Monday, September 21, 2009

You Ain't Nothin' But A....

This somewhat stoic Basset hound was a challenge on one of the Wet Canvas forums. I loved the look on his face, so "basset-ish". I decided I wanted to do a close crop of the photo, lots of graphic black lines, a complementary color scheme, and as much direct painting and as little glazing as possible.

I did a direct transfer of the photo onto black gessoed acrylic paper, the placement of lines being based on value changes. Then the lines get wiped lightly with a sponge to dull them a bit. Clinical trials have shown that staring at bright white lines on black paper can quite possibly etch the image permanently on your corneas. At least that's what it feels like while you're staring at them for any length of time.

I painted around all of the little black lines with Red Oxide, a great paint for this because it's warm, muted, and about as opaque as a brick. It will cover anything. At this point, my eyes were already beginning to cross, and I was beginning to question the sanity of this method. I suppose I could have toned the paper with Red Oxide first, then added the outlines, but a stubborn little part of my brain insists that the black lines have to be behind the rest of the paint. Common Sense wasn't able to overpower Stubborn Part. Stubborn wins...for now.

When this stage is dry, the white chalk outline is completely wiped off. This is actually a favorite stage of the painting for me; with the chalk gone, the black outlines reveal themselves, and the contrast becomes beautifully apparent. Now I know why Stubborn Part won this round.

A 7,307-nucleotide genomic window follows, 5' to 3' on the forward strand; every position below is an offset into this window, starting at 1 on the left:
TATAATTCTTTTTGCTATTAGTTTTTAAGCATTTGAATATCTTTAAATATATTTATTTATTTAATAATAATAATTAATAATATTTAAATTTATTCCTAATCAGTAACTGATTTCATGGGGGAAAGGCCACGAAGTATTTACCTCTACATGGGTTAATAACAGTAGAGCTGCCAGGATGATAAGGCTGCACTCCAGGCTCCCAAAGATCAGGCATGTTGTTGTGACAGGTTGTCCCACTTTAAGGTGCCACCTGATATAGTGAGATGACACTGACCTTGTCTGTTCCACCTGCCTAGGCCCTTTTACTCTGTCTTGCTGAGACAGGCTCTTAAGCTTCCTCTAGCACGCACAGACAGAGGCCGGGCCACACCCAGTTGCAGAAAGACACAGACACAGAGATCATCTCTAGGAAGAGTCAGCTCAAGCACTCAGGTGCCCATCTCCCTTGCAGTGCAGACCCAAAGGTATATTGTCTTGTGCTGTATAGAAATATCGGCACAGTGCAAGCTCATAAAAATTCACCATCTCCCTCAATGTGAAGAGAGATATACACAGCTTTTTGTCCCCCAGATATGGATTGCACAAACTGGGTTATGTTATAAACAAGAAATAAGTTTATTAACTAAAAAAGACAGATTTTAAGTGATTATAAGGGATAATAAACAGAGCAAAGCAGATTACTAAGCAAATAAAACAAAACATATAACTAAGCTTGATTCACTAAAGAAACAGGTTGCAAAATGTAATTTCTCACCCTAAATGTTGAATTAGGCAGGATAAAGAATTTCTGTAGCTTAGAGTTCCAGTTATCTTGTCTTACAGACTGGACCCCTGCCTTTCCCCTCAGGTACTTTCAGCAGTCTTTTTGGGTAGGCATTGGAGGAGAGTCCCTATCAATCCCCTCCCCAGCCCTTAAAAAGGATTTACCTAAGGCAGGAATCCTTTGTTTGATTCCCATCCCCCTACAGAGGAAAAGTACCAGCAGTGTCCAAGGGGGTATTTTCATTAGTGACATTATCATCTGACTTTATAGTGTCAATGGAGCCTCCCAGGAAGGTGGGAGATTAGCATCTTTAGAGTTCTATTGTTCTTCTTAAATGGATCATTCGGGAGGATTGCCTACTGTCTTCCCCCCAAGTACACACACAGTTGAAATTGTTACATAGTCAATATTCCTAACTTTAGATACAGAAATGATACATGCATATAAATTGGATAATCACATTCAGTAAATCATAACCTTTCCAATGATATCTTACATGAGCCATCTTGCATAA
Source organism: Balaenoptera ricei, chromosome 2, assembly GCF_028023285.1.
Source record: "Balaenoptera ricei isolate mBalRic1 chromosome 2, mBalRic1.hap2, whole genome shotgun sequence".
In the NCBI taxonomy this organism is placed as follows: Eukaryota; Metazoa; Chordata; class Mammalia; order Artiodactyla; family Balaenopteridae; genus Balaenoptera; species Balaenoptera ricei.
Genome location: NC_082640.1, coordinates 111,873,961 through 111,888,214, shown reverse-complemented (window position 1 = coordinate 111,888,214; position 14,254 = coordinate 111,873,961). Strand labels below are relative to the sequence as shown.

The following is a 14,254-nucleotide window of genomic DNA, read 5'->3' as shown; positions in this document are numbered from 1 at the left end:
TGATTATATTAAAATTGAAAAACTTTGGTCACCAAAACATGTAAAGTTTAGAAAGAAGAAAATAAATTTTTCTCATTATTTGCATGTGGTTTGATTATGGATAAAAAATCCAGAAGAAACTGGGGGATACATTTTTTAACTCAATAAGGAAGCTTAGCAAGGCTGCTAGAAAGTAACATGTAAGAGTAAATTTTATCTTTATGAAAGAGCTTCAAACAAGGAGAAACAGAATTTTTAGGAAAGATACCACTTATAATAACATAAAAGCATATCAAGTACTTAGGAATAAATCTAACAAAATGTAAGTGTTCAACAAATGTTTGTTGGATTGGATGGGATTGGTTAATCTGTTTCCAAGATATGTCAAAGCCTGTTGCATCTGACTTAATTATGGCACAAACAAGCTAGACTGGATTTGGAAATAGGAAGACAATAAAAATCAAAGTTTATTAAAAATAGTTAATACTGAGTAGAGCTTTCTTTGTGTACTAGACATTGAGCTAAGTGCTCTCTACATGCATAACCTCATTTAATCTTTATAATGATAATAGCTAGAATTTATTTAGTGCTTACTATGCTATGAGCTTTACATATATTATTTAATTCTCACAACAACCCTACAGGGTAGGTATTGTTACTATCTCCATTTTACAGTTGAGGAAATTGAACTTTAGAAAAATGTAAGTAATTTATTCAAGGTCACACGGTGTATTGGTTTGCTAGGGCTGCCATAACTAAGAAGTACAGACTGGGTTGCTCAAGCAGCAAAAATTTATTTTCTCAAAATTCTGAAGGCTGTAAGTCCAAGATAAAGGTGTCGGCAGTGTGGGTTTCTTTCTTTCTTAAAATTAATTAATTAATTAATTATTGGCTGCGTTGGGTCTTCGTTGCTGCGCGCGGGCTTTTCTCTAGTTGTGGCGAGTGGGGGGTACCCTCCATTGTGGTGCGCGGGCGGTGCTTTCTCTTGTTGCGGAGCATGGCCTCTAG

Onward. Not only do I have to underpaint around all of the little black lines, but then I have to paint around them too. *sigh* I'll admit, it gets bit annoying, especially when you have the perfect mixture of paint on the brush, and you just want to slap it on with gleeful abandon. The larger parts, particularly the ear, allowed me to slap paint on with glee, just not with abandon.

I can certainly see this method working well in a much larger format painting. This guy is just 5" X 10", and I'm only working with a 1/2" bright brush to keep a painterly feel. If I pick up a smaller brush, I'll start getting lost in the minutiae, and I don't want to do that.

Finished painting, and I'll say I'm pretty happy with it. The process created an interesting "stained glass" look and feel to the piece, which could have been enhanced with multiple glazes. I might have to try that next time.

I haven't been able to come up with a good title for this ol' boy, so for now he's just:

"Unnamed Basset"
5" X 10"
Acrylic on Canson Acrylic paper

My Muse is throwing her support behind Stubborn Part. To adaptability, and beyond.

Friday, September 18, 2009

Zoned Out

Multitasking is not my cup of tea. I'm definitely a singular focus type of gal, particularly when it comes to art. When I have an idea in my head, it's almost like I have to get it out and down on a substrate before it poofs off into the nether reaches of my brain, never to be seen or heard from again. When I'm painting, as it is for many artists, the focus is sometimes so strong that nothing else exists besides the idea in the mind, the hand holding the brush, and the canvas. A triangle impenetrable by any outside stimuli. is (let's all say it together in hushed reverence):